The Cheat Sheet

Spectre, Meltdown and you

JINOY JOSE P | Updated on January 17, 2018 Published on January 17, 2018

Sounds like James Bond meets Lehman Brothers. A new blockbuster?

I wish. To be frank, this is about a blockbuster discoveryin the world of computing, which exposed two serious vulnerabilities in most computers in the world.

Oh, that sounds dramatic!

For starters, just a few weeks ago, computer security experts spotted two alarming vulnerabilities in the microprocessors used in computers and similar gadgets, which they named Spectre and Meltdown.

But who first spotted these?

Security researchers, mainly Jann Horn at Google and academics at Graz University of Technology, discovered the flaws first, reports The New York Times. Last year, they had informed big tech companies such as Microsoft and Apple about this and had, reportedly, planned to make them public later. These are not recent challenges, mind you; both Spectre and Meltdown date back to year 1995 and they have the potential to damage precious, and private, data in millions of computers, smart gadgets and web browsers.

Tell me more about it!

Hackers can now steal the entire content (data) in a computer’s memory. And you can guess how important this data can be! This vulnerability can even put remote, Cloud-connected services out of gear. If you want to know more about how exactly these glitches happen, here’s a better explanation (from the web): Both the Spectre and Meltdown exploit a process called speculative execution existing in microprocessors. This happens when the computer or gadget estimates what the user will do next so that it can get the task done faster. This particular stack of data is stored in a not-so-great fashion, making it vulnerable to breaches.

Quite cerebral! But why did it take us so long to figure this out?

All I can say is better late than never. Meltdown is mainly seen in processors developed and produced by Intel. And Intel processors power hundreds of PC brands and mobile phones. Spectre hits Intel, AMD and ARM processors.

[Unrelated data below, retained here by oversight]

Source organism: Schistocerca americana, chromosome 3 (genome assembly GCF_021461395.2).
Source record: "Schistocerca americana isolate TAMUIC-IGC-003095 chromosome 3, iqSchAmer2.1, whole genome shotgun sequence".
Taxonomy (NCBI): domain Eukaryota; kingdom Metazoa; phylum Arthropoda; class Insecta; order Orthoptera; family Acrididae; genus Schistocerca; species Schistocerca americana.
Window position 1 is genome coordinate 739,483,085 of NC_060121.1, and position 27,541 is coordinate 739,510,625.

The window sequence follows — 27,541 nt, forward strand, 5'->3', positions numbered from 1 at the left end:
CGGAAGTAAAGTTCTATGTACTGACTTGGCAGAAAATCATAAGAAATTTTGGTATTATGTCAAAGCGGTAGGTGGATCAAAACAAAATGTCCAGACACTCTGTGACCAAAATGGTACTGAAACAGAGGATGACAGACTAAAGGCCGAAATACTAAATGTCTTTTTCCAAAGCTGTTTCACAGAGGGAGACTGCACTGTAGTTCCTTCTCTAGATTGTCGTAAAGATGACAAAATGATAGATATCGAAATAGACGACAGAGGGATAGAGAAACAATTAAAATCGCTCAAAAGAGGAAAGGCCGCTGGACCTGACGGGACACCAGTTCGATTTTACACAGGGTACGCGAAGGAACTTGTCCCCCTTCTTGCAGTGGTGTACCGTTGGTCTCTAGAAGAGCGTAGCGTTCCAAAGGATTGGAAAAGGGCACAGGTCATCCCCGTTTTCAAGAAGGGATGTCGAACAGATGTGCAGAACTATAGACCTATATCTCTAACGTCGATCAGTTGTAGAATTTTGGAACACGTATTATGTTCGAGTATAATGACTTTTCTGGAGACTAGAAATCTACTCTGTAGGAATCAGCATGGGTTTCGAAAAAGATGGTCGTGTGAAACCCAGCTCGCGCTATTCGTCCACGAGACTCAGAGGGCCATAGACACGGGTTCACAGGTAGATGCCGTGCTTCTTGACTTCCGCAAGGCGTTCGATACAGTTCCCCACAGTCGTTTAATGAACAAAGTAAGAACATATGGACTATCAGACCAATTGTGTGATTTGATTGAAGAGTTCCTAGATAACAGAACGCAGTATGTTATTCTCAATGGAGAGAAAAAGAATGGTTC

In case you don’t know, these three processors cover almost all the computers and gadgets in the world.

Scary! What are we going to do?

Computer-makers and chip producers are frantically releasing software updates to fix this flaw. But that’s not easy given the magnitude of the problem and the vast pool of users ignorant of the existence of such vulnerabilities.

So, it makes sense to update my computer asap, right?

Absolutely. But don’t fret. Companies such as Google, Microsoft and Apple seem to have spotted these vulnerabilities much earlier and had started releasing software fixes.

In December, Apple reportedly rejigged its Safari browser to plug the leaky parts. That seems to have worked, but a similar effort from Microsoft backfired, making many computers stop working. Microsoft had to recall those updates. Google also sent out its patch, called Retpoline, and plans to update the Chrome browser this week. So, watch out for your updates. Remember, hackers are also fiddling around in the meantime, making your digital lives suitably risky.

Is it all doom then?

No! That’s unnecessary nihilism. Technology, especially computing tech, has been transforming human life and work in brilliant ways, enabling us to do things we never thought we could. But risks remain. After all, progress is ridden with risks. That’s a necessary evil. Happy surfing.

A weekly column that helps you ask the right questions

Published on January 17, 2018

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